The Worst Part about Being a Dog Photographer
~ April 19, 2022 ~
Photographing dogs is easily one of the best jobs in the world, but you can never escape the worst part about being a dog photographer.
Before we dive into it, though, let’s highlight the best parts of working with dogs:
- Seeing a dog for the first time
- Petting dogs
- Playing with dogs
- Getting doggy kisses
- Seeing doggy smiles
- Seeing wagging tails
…and on and on. The list can go on forever, am I right?
The best part
For me, spending time with dogs is an absolute privilege. I’m of the mind that they’re almost too good for us. They love unconditionally, make the best of friends, and teach you all sorts of things about yourself. They’re truly special.
Dogs are also great for both introverts and extroverts, they make great travel buddies, and they don’t put you in a bad mood. Dogs can help you meet people (or repel them, whichever is your preference), help you clean up dropped food, and will watch all the same tv shows as you.
Because there are so many great things about dogs, there’s one huge counterbalance that makes things suck about dogs. And it makes for the worst part about being a dog photographer.
So, what is it?
The worst part
The worst part about being a dog photographer is that at some point you have to say goodbye to them.
I’ve had the pleasure of knowing a lot of good dogs throughout my life, and certainly know more now that I work with dogs. As a result, I have a lot more dogs I’ll have to say goodbye to at some point in the future.
The specific loss I feel when a dog crosses the rainbow bridge will never match that of the dog’s parents. But just like anybody that has known a dog that passes away, it really sucks to know they’re gone.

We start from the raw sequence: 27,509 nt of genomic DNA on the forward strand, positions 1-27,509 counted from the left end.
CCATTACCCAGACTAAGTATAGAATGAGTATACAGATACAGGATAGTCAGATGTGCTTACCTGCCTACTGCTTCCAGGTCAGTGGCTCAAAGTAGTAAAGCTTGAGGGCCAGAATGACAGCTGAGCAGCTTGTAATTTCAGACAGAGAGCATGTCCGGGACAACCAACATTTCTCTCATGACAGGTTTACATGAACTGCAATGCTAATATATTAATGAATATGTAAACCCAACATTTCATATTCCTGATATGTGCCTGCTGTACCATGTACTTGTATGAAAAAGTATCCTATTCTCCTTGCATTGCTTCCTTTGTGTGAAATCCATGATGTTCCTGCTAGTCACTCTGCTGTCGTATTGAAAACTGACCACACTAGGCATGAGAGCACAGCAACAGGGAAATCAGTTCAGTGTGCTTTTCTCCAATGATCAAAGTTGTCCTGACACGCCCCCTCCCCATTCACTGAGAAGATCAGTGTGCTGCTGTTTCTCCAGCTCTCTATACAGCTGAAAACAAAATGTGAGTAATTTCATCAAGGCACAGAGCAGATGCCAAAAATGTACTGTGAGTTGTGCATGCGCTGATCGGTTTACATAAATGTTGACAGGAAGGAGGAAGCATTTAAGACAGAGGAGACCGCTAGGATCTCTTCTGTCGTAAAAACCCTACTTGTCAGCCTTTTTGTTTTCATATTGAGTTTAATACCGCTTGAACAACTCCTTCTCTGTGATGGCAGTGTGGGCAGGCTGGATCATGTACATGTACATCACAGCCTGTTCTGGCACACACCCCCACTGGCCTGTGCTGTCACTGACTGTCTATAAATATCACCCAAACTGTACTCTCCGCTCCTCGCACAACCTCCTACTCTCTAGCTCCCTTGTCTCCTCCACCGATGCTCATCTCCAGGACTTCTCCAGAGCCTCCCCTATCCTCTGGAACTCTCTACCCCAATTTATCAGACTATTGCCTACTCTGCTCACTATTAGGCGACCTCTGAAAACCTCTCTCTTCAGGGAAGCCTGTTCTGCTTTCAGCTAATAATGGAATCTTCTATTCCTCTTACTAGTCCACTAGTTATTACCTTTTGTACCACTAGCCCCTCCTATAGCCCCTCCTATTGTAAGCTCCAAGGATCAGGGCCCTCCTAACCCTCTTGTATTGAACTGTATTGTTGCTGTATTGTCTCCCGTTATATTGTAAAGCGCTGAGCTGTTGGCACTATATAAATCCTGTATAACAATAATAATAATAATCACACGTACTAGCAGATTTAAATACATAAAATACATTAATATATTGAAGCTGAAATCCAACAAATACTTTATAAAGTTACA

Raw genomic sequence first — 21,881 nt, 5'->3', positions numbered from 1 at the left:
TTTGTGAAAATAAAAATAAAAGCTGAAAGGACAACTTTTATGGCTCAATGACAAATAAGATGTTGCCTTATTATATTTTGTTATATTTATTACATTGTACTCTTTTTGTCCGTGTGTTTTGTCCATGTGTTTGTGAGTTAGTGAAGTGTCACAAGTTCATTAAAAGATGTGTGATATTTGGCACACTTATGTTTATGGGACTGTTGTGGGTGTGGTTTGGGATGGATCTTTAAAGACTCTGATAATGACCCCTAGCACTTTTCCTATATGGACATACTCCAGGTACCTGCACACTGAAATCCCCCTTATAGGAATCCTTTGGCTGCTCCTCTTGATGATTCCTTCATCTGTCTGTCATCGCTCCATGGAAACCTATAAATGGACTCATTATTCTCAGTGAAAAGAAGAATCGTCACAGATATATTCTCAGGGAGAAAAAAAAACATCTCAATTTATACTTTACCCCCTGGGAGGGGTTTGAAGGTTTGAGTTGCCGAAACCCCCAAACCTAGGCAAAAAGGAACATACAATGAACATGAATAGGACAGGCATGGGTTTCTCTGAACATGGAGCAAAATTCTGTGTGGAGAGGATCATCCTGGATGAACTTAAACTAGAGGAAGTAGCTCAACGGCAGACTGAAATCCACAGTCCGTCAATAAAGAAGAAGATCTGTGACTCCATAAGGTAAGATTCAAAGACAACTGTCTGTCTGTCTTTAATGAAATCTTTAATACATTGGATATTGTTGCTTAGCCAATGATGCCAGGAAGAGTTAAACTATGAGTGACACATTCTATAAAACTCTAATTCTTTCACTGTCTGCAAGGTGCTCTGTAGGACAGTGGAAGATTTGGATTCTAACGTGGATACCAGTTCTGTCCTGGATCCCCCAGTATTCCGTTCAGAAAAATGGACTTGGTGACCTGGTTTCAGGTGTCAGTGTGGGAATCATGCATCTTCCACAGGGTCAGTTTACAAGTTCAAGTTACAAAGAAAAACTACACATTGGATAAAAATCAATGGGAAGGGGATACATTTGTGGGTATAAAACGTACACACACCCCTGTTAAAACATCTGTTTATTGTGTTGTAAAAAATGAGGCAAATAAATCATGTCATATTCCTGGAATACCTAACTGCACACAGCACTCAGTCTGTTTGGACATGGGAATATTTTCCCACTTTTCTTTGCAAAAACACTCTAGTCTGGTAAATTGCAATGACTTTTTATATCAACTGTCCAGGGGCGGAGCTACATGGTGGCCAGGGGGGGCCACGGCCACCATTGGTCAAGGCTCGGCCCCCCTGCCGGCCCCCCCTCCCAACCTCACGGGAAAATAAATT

When I receive an inquiry for a session, I do all I can to learn about the dog. I go through social feeds to look at all the pictures and read about them in my session questionnaire. I then finally get to meet the dog for the session and spend countless hours staring at photos while I edit them. Even afterwards, I always try to follow and keep track of what the dog is up to.
Even though I only was able to meet that dog once, they have a piece of my heart.
Because of my affinity for senior pups and the package I offer to help honor those pups, I have a lot of sessions with senior dogs and dogs with a terminal diagnosis. And with that, of course, means I’ve seen a lot of rainbow crossings that come sooner than later.
It’s not just the pup that makes me feel helpless – it’s also the parents I’ve developed relationships with that are now grieving. I’ve been in their shoes enough times to know how much it hurts. And because I’ve been in their shoes, I’m always there for them.
While the passing of a dog is an unfortunate part of their life, the best we can do with what’s left is look back on our memories and celebrate the time we shared with them.
I find solace in the fact that my photography helps families re-live those memories and forever celebrate their pup. If I’m able to bring a smile to someone’s face 20 years from now, I’ve done my job.
At the end of the day, I love that I have the opportunity to know these pups in the first place. Every dog is special. Every single one.
This post is dedicated to Archie, Finley, Golding, and all of the other adventure pups we’ve lost over the years.
Hug your pups extra tight tonight for them.
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